The Poverty Police: Who Determines What 'Poor' Should Look Like?
Judging whether a person deserves help and their level of need based on their possessions is faulty and misguided.
So I have been seeing a photo of an old blurb from some unknown publication circulating around Facebook recently. The paragraph-long story reports on a woman’s stolen purse. The basics: The purse was valued at $400, her wallet was valued at $200 and she said there was $800 in cash in the purse. There were also food stamps cards amongst her belongings.
I am sure you can imagine the onslaught of angered, fist pounding protests. “How dare she walk around with such an expensive bag when she is living off the tax payers?” Yes, the poverty police have been out in full force on the comments sections of some Facebook pages.
I tried looking for the original article and can only seem to find mentions of it on right-wing blogs and message boards. I have no idea the validity of this story, the legitimacy of the original publication or what information may have been left out of the clearly well-researched story and its few sentences.
Regardless, we all know the tales of moochers taking advantage of the system and the fraud within these social programs. It’s there. It does exist. And there needs to be strict consequence and enforcement when it comes to the oversight of entitlements. I talked about that in a previous piece I wrote on Wisconsin’s FoodShare Program.
Some people speak as though liberals, progressives and other supporters of these programs accept and even embrace the fraud and manipulation of our system. I would dare to say that we may just hate it more than the other guys. There is nothing worse than when a few bad apples spoil it for those who are deserving, qualified and grateful. We cringe when we hear these stories and we want the system to work better so that there is a truly efficient way to help the people who need it most. The last thing we want to worry about is the baby being thrown out with the bath water simply because a few naughty babies pooped in the tub.
With all that being said, people need to stop thinking they can assess the nuances of an individual’s life by examining only their possessions. People need to understand that it is not our place to determine the proper etiquette for being poor. And people need to acknowledge that we have in this country a section of society considered the “new poor.”
There are thousands of people in this country whom merely a couple years ago were living large and enjoying the luxuries life in America has to offer. People with nice cars, big homes and handfuls of gadgets have suddenly been sucked out of their comfort zone to sit on the poverty line.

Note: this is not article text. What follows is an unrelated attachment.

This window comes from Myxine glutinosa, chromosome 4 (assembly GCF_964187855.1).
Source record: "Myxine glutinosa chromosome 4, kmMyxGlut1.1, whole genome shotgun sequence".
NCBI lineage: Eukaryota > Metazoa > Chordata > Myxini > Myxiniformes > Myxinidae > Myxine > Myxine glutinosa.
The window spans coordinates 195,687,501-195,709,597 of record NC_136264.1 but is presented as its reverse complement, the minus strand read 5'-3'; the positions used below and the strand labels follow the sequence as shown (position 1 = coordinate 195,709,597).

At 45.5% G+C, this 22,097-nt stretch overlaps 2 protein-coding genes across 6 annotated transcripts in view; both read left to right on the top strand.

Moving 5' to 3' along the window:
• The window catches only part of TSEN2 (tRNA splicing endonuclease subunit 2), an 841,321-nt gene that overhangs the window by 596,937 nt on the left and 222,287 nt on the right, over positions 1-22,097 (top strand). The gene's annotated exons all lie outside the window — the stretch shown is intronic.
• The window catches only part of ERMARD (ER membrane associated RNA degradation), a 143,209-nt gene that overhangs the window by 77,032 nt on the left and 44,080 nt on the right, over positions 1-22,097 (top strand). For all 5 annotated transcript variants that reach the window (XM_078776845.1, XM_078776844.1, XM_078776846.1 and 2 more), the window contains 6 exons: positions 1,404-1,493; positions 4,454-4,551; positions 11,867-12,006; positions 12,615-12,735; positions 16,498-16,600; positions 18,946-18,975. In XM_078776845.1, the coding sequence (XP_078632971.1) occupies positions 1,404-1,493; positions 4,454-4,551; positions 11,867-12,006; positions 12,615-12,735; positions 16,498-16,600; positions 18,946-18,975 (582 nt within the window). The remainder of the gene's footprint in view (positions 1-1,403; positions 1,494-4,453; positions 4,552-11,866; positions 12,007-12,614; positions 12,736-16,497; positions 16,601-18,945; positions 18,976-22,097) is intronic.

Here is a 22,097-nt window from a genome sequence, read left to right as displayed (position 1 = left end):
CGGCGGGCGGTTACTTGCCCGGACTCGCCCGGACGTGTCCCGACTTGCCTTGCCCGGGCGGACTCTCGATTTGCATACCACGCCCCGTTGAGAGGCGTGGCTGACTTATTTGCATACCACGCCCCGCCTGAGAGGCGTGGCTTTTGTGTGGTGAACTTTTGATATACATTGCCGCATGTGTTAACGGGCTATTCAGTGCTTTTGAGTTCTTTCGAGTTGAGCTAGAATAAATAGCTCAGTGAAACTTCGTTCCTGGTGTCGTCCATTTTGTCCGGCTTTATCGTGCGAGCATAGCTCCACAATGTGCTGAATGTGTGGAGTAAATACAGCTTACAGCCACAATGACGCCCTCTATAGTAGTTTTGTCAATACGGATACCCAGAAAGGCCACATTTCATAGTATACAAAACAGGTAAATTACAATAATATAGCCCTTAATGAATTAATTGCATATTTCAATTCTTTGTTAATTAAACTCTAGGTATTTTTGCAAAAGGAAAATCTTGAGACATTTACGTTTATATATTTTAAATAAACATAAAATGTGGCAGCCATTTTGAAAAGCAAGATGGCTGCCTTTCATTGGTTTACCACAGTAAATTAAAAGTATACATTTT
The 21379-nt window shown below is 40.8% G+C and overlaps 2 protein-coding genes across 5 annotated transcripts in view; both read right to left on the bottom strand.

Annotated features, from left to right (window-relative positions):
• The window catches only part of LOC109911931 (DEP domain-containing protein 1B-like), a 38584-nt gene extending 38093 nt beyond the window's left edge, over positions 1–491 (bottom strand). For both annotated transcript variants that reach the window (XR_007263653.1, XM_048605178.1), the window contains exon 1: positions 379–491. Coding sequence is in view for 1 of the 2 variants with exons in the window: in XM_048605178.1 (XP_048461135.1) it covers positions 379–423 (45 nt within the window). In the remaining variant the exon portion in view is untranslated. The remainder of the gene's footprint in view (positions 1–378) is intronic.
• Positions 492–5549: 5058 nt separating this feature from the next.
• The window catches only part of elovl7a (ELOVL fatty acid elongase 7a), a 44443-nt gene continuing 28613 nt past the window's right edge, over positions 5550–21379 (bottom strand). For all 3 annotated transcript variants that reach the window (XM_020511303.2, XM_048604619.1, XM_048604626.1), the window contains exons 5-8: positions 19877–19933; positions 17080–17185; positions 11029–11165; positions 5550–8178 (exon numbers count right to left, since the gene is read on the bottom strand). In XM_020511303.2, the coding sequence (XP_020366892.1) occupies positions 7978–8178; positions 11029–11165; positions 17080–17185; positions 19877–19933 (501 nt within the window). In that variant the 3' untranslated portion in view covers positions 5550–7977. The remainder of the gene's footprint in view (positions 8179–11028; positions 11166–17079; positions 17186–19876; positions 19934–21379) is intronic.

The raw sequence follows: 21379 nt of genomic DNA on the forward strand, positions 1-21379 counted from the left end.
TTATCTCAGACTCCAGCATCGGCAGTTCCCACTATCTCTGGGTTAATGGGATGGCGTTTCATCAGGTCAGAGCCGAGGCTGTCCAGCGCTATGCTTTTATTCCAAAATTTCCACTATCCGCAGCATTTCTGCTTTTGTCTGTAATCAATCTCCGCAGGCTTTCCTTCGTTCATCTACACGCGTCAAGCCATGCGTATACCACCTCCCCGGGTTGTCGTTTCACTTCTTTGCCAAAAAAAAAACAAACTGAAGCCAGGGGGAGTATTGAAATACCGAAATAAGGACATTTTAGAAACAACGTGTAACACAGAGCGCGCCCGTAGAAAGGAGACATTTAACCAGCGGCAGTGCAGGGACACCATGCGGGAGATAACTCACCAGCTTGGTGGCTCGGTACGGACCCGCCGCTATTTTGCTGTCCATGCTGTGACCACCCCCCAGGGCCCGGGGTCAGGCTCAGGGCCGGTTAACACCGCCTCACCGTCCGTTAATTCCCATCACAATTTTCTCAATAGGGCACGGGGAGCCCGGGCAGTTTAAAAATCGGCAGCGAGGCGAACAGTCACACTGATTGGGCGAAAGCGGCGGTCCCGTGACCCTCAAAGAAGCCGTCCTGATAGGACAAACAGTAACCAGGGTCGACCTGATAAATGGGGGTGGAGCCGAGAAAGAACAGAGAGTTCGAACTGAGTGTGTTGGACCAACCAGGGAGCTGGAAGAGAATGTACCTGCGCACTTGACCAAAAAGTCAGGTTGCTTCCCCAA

From 2007 to 2010, food stamp and welfare recipients who have PhD's have tripled. The same can be said for those with Master’s Degrees. People who were retired and living off their pensions and investments find themselves homeless. And across the country, 55% of the people considered to be poverty level live in the suburbs.
Poor doesn’t really look the same today as it once did. And when a person loses their job, has an investment that tanks or declares bankruptcy due to an illness – there isn’t a required protocol mandating they start wearing tattered clothing and sell all of their belongings.
Mitt Romney and his buds think that nearly half the population in need of some sort of entitlement is a result of them being irresponsible and lazy. Not only is this offensive but it is amazingly ignorant and out of line. These people can easily be your sister, mother or grandfather who has fallen on hard times just like a huge portion of our population. The reason more people are using food stamps is a simple - because more people need them.
Whether or not a woman has a $400 handbag is irrelevant. Personally, I gag every time I hear one of my friends talk about spending this kind of money on any one item. I won’t spend more than twenty bucks on a purse – ever. But if those friends were to lose their jobs and needed some help getting back on their feet, I would not think they are less deserving because they have some Gucci (is that even an admired brand anymore, I wouldn’t know) in their closet.
Do I ever have $800 in my purse? Hold on while I catch my breath from laughing. Hell, I am lucky if I have that much in my checking account. But how do we know that she wasn’t on her way to pay the rent. How do we know she didn’t just get back from selling a couple other purses to help pay the heat? How do we know her family didn’t just loan her some cash to help her out? Fact is, we don’t. And we should never presume to know the specifics of someone’s life obstacles or financial situation based on how they look on the outside.
It’s funny – the right is always saying how rich people are so persecuted because they have nice things. They say we begrudge them their deserved riches out of jealousy and our own lack of ambition. Romney should be able to have 12 cars and seven homes without the shame of simply being rich. It is no business of ours how someone spends their money, right?? Isn’t that what I always hear?? Well guess what, that same restraint of judgment should hold true regardless of class.